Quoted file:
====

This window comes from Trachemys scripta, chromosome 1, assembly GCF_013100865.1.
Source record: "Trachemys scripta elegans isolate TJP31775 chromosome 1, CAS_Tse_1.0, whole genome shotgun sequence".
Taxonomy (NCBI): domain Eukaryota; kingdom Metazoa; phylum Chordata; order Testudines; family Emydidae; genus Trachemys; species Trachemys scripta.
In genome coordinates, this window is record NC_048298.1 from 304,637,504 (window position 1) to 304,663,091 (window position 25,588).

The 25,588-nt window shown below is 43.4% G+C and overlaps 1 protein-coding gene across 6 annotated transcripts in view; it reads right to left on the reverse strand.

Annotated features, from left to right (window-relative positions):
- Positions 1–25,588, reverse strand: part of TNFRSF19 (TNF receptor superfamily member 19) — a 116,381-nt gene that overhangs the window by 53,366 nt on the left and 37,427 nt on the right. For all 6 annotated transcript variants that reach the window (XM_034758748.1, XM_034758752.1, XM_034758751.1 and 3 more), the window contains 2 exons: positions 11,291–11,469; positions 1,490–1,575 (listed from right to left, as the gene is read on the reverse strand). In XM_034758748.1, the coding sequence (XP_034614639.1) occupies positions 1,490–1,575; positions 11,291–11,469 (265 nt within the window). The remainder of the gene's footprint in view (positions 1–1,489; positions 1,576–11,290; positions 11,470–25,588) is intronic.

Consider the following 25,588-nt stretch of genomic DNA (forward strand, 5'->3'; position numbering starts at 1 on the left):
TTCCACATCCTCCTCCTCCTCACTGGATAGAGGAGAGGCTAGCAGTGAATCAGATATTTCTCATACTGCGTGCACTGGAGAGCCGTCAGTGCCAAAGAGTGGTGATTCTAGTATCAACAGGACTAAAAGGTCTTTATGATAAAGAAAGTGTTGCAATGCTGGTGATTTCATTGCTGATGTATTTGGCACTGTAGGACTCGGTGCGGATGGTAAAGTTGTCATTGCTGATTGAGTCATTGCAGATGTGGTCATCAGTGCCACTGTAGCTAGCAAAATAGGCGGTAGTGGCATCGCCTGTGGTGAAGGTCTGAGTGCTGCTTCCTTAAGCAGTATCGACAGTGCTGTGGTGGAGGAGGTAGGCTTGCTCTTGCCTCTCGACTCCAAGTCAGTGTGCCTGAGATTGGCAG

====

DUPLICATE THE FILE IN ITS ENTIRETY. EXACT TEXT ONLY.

This window comes from Trachemys scripta, chromosome 1, assembly GCF_013100865.1.
Source record: "Trachemys scripta elegans isolate TJP31775 chromosome 1, CAS_Tse_1.0, whole genome shotgun sequence".
Taxonomy (NCBI): domain Eukaryota; kingdom Metazoa; phylum Chordata; order Testudines; family Emydidae; genus Trachemys; species Trachemys scripta.
In genome coordinates, this window is record NC_048298.1 from 304,637,504 (window position 1) to 304,663,091 (window position 25,588).

The 25,588-nt window shown below is 43.4% G+C and overlaps 1 protein-coding gene across 6 annotated transcripts in view; it reads right to left on the reverse strand.

Annotated features, from left to right (window-relative positions):
- Positions 1–25,588, reverse strand: part of TNFRSF19 (TNF receptor superfamily member 19) — a 116,381-nt gene that overhangs the window by 53,366 nt on the left and 37,427 nt on the right. For all 6 annotated transcript variants that reach the window (XM_034758748.1, XM_034758752.1, XM_034758751.1 and 3 more), the window contains 2 exons: positions 11,291–11,469; positions 1,490–1,575 (listed from right to left, as the gene is read on the reverse strand). In XM_034758748.1, the coding sequence (XP_034614639.1) occupies positions 1,490–1,575; positions 11,291–11,469 (265 nt within the window). The remainder of the gene's footprint in view (positions 1–1,489; positions 1,576–11,290; positions 11,470–25,588) is intronic.

Consider the following 25,588-nt stretch of genomic DNA (forward strand, 5'->3'; position numbering starts at 1 on the left):
TTCCACATCCTCCTCCTCCTCACTGGATAGAGGAGAGGCTAGCAGTGAATCAGATATTTCTCATACTGCGTGCACTGGAGAGCCGTCAGTGCCAAAGAGTGGTGATTCTAGTATCAACAGGACTAAAAGGTCTTTATGATAAAGAAAGTGTTGCAATGCTGGTGATTTCATTGCTGATGTATTTGGCACTGTAGGACTCGGTGCGGATGGTAAAGTTGTCATTGCTGATTGAGTCATTGCAGATGTGGTCATCAGTGCCACTGTAGCTAGCAAAATAGGCGGTAGTGGCATCGCCTGTGGTGAAGGTCTGAGTGCTGCTTCCTTAAGCAGTATCGACAGTGCTGTGGTGGAGGAGGTAGGCTTGCTCTTGCCTCTCGACTCCAAGTCAGTGTGCCTGAGATTGGCAG